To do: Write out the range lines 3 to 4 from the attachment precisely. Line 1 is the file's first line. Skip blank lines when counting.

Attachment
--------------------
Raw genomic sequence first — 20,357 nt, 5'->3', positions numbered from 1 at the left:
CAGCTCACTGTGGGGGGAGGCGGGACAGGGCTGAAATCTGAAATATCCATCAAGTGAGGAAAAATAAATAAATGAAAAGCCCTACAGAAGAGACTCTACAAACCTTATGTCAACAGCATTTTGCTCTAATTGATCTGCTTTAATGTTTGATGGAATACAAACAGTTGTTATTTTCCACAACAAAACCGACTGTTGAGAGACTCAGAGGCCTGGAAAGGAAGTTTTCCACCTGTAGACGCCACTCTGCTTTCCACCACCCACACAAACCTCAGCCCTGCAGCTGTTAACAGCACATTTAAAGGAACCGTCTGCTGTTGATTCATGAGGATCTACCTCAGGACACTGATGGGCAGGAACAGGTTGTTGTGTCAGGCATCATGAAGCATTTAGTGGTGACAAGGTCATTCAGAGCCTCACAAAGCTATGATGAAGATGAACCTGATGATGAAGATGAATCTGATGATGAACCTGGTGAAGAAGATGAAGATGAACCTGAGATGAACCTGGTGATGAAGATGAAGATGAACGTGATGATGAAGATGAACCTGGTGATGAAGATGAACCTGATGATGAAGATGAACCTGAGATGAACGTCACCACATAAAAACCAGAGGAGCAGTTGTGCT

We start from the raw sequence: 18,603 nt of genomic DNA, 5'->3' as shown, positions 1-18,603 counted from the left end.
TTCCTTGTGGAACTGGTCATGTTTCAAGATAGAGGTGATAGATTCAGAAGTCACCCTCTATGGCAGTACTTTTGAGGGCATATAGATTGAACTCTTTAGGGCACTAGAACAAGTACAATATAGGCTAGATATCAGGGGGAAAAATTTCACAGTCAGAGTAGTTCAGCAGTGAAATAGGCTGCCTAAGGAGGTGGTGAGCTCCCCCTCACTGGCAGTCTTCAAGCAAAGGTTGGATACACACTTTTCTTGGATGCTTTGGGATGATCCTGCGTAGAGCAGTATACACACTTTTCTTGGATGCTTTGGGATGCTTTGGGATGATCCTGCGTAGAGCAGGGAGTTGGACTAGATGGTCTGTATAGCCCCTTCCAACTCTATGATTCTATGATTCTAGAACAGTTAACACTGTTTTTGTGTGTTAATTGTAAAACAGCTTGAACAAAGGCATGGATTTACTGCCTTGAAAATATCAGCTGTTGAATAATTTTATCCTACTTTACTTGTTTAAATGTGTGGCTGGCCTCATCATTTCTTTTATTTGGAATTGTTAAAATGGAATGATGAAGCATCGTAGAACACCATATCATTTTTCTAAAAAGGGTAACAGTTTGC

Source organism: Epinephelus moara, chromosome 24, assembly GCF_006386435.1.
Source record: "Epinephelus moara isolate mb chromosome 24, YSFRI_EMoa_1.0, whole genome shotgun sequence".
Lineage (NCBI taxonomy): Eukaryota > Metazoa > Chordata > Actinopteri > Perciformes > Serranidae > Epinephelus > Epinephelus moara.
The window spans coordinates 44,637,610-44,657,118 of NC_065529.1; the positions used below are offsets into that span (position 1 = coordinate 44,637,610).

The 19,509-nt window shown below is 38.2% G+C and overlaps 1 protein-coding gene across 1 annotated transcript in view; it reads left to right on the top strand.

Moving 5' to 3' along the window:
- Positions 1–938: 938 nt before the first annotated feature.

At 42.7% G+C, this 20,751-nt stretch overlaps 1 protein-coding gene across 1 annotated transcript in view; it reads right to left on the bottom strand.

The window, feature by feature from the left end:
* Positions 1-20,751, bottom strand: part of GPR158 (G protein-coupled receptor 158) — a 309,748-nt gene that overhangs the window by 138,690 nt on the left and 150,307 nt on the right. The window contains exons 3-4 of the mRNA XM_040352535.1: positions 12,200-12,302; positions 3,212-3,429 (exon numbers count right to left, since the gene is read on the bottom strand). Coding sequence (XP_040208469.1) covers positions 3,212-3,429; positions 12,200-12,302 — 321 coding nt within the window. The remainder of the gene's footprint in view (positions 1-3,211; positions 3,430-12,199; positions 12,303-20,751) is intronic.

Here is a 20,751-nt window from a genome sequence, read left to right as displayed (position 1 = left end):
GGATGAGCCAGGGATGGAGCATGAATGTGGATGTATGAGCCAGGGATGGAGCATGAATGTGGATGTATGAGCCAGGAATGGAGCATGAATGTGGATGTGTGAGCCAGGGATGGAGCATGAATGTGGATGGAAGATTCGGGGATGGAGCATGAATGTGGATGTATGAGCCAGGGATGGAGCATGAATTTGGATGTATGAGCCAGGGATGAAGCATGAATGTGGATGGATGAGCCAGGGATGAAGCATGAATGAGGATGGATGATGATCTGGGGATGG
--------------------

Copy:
We start from the raw sequence: 18,603 nt of genomic DNA, 5'->3' as shown, positions 1-18,603 counted from the left end.
TTCCTTGTGGAACTGGTCATGTTTCAAGATAGAGGTGATAGATTCAGAAGTCACCCTCTATGGCAGTACTTTTGAGGGCATATAGATTGAACTCTTTAGGGCACTAGAACAAGTACAATATAGGCTAGATATCAGGGGGAAAAATTTCACAGTCAGAGTAGTTCAGCAGTGAAATAGGCTGCCTAAGGAGGTGGTGAGCTCCCCCTCACTGGCAGTCTTCAAGCAAAGGTTGGATACACACTTTTCTTGGATGCTTTGGGATGATCCTGCGTAGAGCAGTATACACACTTTTCTTGGATGCTTTGGGATGCTTTGGGATGATCCTGCGTAGAGCAGGGAGTTGGACTAGATGGTCTGTATAGCCCCTTCCAACTCTATGATTCTATGATTCTAGAACAGTTAACACTGTTTTTGTGTGTTAATTGTAAAACAGCTTGAACAAAGGCATGGATTTACTGCCTTGAAAATATCAGCTGTTGAATAATTTTATCCTACTTTACTTGTTTAAATGTGTGGCTGGCCTCATCATTTCTTTTATTTGGAATTGTTAAAATGGAATGATGAAGCATCGTAGAACACCATATCATTTTTCTAAAAAGGGTAACAGTTTGC